On September 20th, Dr. Seth Anziska ‘15 sat down to talk about his recently released book Preventing Palestine: From Camp David to Oslo, about the complex players of contemporary Middle Eastern politics. Deputy Editor Idris O’Neill and Bwog Baby Alicia Benis covered everything you want and don’t want to know.
Dr. Seth Anziska began the event by asserting that the book is seen through the lens and focus of a Palestinian homeland and the right to self-determination, oddly enough, as an initiative of President Jimmy Carter. There were three major players in the contemporary Middle East: Israel, Palestine, and the United States. “Sometimes it felt like America was acting more Israeli than the Israelis,” he stated. While President Carter was allegedly in support of this Palestinian right to self-determination, he faced struggles in both foreign and domestic affairs. The US had been preoccupied with the threat of the Cold War externally, while back home, the American Jewish community stood firmly against negotiations with the Palestine Liberation Organization (PLO), the functioning government of Palestinian territories, which has since been replaced by Hamas. The Palestinian-Israeli conflict itself was described as “not a monocausal story,” which includes the role of the United States as a facilitator between parties, Israeli action, and Egypt also looking for greater global importance at the time, eventually finding that the Palestinian voice, though a proponent of Carter’s support initially, thought itself abandoned by Anwar Sadat (Egypt’s then-President) and Jimmy Carter. At the turn of administrations, President Ronald Reagan felt “warmer” toward the Israeli side, thus ending American support (at least on an administrative level) for Palestinian statehood.
When asked what he thinks of the stratification between Palestinian support for Hamas and the PLO’s decrease of popularity, Anziska considered that the PLO had been an organization struggling with its desire for diplomatic recognition, as well as its commitment for armed struggle. As the PLO grew to become a diplomatic player in the Middle Eastern political sphere, becoming “domesticated, neutralized,” Hamas arose to fulfill the demonstrated need for an on-the-ground force to be rallied behind.
While the most difficult part of the process was access to the archives–as American archives were closed to him even as a Columbia doctorate candidate–Dr. Anziska was able to attain the Israeli perspective through access of their archives which are made publicly available for research after three decades. In doing so, he was able to piece together a series of events as political dominoes, such as the Israeli invasion of Beirut and its subsequent after-effects on Palestinian sovereignty. Anziska noted that while there was existing research about the conflict, very few sources still existed which could link Camp David and Oslo’s effects to the conversation of Palestinian statehood. “The challenge is: how do you write about a period that is not yet historicized?”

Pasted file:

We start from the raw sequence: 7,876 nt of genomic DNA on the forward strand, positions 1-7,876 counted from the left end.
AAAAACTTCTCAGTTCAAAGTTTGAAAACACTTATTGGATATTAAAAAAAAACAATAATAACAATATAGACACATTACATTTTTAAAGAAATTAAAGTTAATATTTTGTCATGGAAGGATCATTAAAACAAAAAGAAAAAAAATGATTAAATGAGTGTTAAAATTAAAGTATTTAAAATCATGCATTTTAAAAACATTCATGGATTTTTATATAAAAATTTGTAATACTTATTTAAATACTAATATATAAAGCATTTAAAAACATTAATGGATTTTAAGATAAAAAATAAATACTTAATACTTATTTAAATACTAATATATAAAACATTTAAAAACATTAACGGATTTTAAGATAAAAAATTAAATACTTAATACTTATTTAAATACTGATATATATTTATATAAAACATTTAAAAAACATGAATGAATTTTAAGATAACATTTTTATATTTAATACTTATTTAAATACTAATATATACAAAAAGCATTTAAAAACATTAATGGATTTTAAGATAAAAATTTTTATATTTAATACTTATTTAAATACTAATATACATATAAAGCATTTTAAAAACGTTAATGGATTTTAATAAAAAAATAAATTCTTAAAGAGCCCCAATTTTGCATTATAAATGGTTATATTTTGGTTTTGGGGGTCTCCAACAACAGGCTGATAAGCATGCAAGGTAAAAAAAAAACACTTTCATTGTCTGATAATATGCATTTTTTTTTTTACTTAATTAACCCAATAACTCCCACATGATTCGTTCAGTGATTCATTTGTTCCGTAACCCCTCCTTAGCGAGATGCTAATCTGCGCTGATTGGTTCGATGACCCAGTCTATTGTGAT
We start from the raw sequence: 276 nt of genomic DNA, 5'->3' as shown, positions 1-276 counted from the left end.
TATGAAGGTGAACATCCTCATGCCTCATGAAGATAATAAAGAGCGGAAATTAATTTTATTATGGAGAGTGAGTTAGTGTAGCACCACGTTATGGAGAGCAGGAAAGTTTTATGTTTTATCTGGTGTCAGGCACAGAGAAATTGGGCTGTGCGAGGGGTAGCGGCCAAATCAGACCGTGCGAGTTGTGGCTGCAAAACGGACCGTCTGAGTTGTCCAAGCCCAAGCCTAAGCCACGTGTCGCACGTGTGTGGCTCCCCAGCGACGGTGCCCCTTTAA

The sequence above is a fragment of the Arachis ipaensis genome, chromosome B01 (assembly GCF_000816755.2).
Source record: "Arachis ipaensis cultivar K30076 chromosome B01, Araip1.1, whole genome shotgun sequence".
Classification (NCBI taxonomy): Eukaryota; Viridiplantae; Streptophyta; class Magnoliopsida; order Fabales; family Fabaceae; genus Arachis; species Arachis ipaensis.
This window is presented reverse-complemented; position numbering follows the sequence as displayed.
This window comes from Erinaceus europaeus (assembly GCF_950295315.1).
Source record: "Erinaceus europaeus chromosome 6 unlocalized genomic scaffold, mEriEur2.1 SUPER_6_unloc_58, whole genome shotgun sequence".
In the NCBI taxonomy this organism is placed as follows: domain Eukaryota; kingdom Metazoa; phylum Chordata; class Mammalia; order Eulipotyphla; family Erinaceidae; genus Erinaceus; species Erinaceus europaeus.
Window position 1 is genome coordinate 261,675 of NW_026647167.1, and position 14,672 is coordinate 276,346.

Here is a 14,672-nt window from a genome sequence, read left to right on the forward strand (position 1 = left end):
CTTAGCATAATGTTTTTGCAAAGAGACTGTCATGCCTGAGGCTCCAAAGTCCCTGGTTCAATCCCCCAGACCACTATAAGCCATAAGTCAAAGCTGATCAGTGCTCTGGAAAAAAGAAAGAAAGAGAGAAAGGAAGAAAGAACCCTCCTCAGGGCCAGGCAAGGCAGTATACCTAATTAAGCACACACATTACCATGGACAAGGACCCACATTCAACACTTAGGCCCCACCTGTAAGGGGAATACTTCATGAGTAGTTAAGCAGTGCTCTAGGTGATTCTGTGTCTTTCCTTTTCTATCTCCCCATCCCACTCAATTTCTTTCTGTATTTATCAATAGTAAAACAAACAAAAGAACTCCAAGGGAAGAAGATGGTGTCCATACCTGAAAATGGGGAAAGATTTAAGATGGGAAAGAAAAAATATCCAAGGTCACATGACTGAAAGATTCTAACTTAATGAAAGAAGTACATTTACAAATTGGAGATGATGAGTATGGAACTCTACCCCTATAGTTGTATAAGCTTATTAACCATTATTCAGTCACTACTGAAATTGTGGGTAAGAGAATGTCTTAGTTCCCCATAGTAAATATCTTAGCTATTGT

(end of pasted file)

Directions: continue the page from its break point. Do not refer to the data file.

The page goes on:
Though Anziska’s book is split into two parts: one of the 1970s and the latter of the 1980s, he requests that we rethink periodization, in response to a question about how we can apply the contents of his book to today’s conditions of the conflict. “Every historian is afraid of bringing things to the present. It’s like hitting a moving target.” In this instance, Anziska described the conditions of today’s perceptions of the conflict much worse and more regressive than they had been in the 80s and 90s. In order to understand this fully, readers were asked to remove themselves and put themselves into the headspace of Palestinian self-determination as it was described in the 70s, because, as Anziska asserted, writing history is not about recreating an account of the past; it’s about “restoring the sense of contingency” that is lost through the conditions and temperament of our time.
When asked about his most surprising find in the Israeli archives, Dr. Anziska talked about a document in English containing the minutes of a meeting between American and Israeli diplomats in which they discussed a massacre that occurred at a South Lebanese refugee camp in September 18, 1982. The Phalange, a right-wing Lebanese group, backed by Israeli forces, massacred thousands of Palestinian and Lebanese civilians at the Shatila refugee camp. In the documents, Anziska found that there were statements made by then Israeli Defense Minister, Ariel Sharon, in which he reassured that the “only people” left in the refugee camp were terrorists. This made him, as well as Americans, complicit to the prolonging of the massacre. Dr. Anziska says that he was surprised that this type of information was even recorded in the first place, and that in having these documents, it gave him a sense of responsibility to share this information. He says is also lead to the discovery of more classified information. Ultimately, however, Anziska says that this material is the “patrimony of the people affected (Palestinians, Lebanese, and Israelis)” and should be made available in Arabic and Hebrew in order for conversations to be fostered, as people are “developing amnesia” when it comes to this matter.
Although the run from Deutsches Haus (the original venue) to the event’s new location at Fayerweather had me out of breath and confused for the first few minutes, it was interesting to gain insight on one of the many perspectives on this long and complex conflict. There were parts that were a bit jargony, especially for the brain that had just come out of First-Year Seminar, but Dr. Anziska’s book is definitely a good read for those who are interested in one of the most defining issues in Middle Eastern politics: the Israeli-Palestinian conflict.
Preventing Palestine event poster courtesy of the Department of History